The perfect home for travellers

Not every trip is a long one, but even going away for a few weeks over Christmas can cause issues as to how to secure your home.

I have come up with the ideal list of “lock and forget” housing for the frequent traveler.

  1. Decent neighbourhood – it helps not to be concerned about gang warfare breaking out while you are away, help to keep your insurance premiums down.
  1. Right insurance company – make sure you know how long you can leave your house unoccupied for before you notify them to avoid them voiding your policy.
  2. Non-existent or low-maintenance gardening. I must admit gardening isn’t my thing, but unkempt grass is a not only a fire-hazard in some climates but an advertisement that the house is unlived in
  3. Secure large letter box. Even if you hold or divert your mail you are likely still to get local newspapers and junk mail appearing regularly.
  4. Neighbours who don’t travel, or not as much as you, are handy too, they can keep and eye on your place, clear the mail, park their car in your drive etc.
  5. A house in a live on a cul-de-sac or deaden road. The neighbours will know who belongs and who doesn’t and it seems to enhance security greatly.
  6. Don’t have lots of pots and planters. These dry out very quickly. Move them out into the rain, or group them and get them covered by your irrigation system. Or get a neighbour to water them.
  7. Indoor plants survive a few weeks if placed in a bath with an inch or two of water in it. They need to be getting natural light at the same time too.
  8. Ideally an apartment or flat in a block will solve a lot of issues for you. The supervisor or management company can probably manage your mail, the grounds are maintained and the flat is secure.
  9. Alternatively a townhouse in a small group will give you similar security and you are more likely to know your neighbours.
  10. Friendly climate – a climate with long periods of sub-freezing temperatures present a whole lot of different issues to prevent both your car and your home freezing solid. A super hot climate is not quite as bad but your plants very well not survive.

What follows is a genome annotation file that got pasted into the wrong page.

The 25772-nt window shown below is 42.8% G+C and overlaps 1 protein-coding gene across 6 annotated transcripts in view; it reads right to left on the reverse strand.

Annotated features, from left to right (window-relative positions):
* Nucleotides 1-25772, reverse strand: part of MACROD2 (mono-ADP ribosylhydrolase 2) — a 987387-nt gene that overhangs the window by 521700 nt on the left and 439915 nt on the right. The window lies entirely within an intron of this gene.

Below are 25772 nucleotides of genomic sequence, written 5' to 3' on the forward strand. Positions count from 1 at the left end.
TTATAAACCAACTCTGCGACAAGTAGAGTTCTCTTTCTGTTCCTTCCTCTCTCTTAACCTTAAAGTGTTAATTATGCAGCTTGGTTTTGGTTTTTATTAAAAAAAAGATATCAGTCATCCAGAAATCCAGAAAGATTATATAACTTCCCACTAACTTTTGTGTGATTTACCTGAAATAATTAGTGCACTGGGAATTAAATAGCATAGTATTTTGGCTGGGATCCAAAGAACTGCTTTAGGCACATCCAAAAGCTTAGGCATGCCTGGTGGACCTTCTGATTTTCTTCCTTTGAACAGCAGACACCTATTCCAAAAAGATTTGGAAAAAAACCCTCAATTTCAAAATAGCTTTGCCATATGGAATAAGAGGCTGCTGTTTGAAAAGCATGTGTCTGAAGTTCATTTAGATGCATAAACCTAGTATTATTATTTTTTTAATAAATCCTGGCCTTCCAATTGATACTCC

11. Secure garage for you car. If you don’t have one it might be worth it, and even cheaper on the taxi fares, if you park it at the long-term parking at the airport.

Starting to Plan a RTW Trip

One of my most popular pages is my Travel FAQ which I think reflects people’s confusion as to where to start with all the information bombarding them when they start to plan an extended trip. The amount of information out there is just too over the too and although the Internet is great for research tool you can end up going down endless dead ends.

Step 1: Brainstorm where you want to go

I’d suggest that you don’t initially hit the big travel forums and the airline sites. Instead turn the computer off and get out a blank bit of paper and a pen (quaint eh!) Write down the places or countries that you’ve always wanted to see, think about the activities you’ve always wanted to do! Don’t worry about whether its possible, whether you can afford it on any other practical detail – just brainstorm your ideal places to go. You won’t be able to do it all but it gets you focussed on what you want to do – not what everyone else thinks you should do! If more than one of you are going on the trip – why not both do this exercise, separately and then compare notes – the overlap should be a good starting point, if there isn’t an overlap maybe you have some other discussions to have! Rank your lists to see what is more important than others.


Step 2: Join the dots

So taking the list you created from step one – lets add the countries to it.

  • Taj Mahal (India)
  • Everest (Nepal)
  • St Peters, Rome (Italy)
  • Antarctica
  • Easter Island (Pacific)